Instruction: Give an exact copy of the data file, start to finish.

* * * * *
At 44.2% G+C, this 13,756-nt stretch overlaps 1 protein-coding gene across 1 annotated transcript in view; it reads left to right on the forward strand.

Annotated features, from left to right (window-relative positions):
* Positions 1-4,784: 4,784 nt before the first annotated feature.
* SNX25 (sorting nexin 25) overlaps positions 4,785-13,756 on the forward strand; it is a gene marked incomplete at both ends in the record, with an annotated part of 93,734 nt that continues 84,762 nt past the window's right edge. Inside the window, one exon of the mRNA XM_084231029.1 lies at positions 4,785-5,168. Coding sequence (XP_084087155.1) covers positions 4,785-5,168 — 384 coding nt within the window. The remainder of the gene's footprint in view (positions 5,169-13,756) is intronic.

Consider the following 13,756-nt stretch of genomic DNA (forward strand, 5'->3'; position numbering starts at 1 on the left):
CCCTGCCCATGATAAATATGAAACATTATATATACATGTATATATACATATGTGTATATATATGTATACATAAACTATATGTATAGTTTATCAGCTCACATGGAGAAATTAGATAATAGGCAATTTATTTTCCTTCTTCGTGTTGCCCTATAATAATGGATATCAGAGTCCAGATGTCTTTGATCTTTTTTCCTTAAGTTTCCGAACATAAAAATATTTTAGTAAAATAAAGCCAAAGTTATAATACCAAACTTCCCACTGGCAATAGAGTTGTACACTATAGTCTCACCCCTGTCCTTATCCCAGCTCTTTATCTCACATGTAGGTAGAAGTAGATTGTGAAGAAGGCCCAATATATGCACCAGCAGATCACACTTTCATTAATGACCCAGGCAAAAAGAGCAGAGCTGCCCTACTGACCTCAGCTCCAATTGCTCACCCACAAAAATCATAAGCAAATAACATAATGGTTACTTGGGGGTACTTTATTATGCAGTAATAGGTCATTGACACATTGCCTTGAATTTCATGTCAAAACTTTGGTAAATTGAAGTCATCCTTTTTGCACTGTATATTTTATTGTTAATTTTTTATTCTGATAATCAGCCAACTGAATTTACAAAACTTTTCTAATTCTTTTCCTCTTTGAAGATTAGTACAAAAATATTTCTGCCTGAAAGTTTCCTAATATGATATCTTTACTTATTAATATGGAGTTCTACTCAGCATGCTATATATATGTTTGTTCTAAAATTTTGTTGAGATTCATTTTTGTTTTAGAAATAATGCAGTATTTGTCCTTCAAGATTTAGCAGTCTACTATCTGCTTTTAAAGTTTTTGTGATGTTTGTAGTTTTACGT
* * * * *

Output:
At 44.2% G+C, this 13,756-nt stretch overlaps 1 protein-coding gene across 1 annotated transcript in view; it reads left to right on the forward strand.

Annotated features, from left to right (window-relative positions):
* Positions 1-4,784: 4,784 nt before the first annotated feature.
* SNX25 (sorting nexin 25) overlaps positions 4,785-13,756 on the forward strand; it is a gene marked incomplete at both ends in the record, with an annotated part of 93,734 nt that continues 84,762 nt past the window's right edge. Inside the window, one exon of the mRNA XM_084231029.1 lies at positions 4,785-5,168. Coding sequence (XP_084087155.1) covers positions 4,785-5,168 — 384 coding nt within the window. The remainder of the gene's footprint in view (positions 5,169-13,756) is intronic.

Consider the following 13,756-nt stretch of genomic DNA (forward strand, 5'->3'; position numbering starts at 1 on the left):
CCCTGCCCATGATAAATATGAAACATTATATATACATGTATATATACATATGTGTATATATATGTATACATAAACTATATGTATAGTTTATCAGCTCACATGGAGAAATTAGATAATAGGCAATTTATTTTCCTTCTTCGTGTTGCCCTATAATAATGGATATCAGAGTCCAGATGTCTTTGATCTTTTTTCCTTAAGTTTCCGAACATAAAAATATTTTAGTAAAATAAAGCCAAAGTTATAATACCAAACTTCCCACTGGCAATAGAGTTGTACACTATAGTCTCACCCCTGTCCTTATCCCAGCTCTTTATCTCACATGTAGGTAGAAGTAGATTGTGAAGAAGGCCCAATATATGCACCAGCAGATCACACTTTCATTAATGACCCAGGCAAAAAGAGCAGAGCTGCCCTACTGACCTCAGCTCCAATTGCTCACCCACAAAAATCATAAGCAAATAACATAATGGTTACTTGGGGGTACTTTATTATGCAGTAATAGGTCATTGACACATTGCCTTGAATTTCATGTCAAAACTTTGGTAAATTGAAGTCATCCTTTTTGCACTGTATATTTTATTGTTAATTTTTTATTCTGATAATCAGCCAACTGAATTTACAAAACTTTTCTAATTCTTTTCCTCTTTGAAGATTAGTACAAAAATATTTCTGCCTGAAAGTTTCCTAATATGATATCTTTACTTATTAATATGGAGTTCTACTCAGCATGCTATATATATGTTTGTTCTAAAATTTTGTTGAGATTCATTTTTGTTTTAGAAATAATGCAGTATTTGTCCTTCAAGATTTAGCAGTCTACTATCTGCTTTTAAAGTTTTTGTGATGTTTGTAGTTTTACGT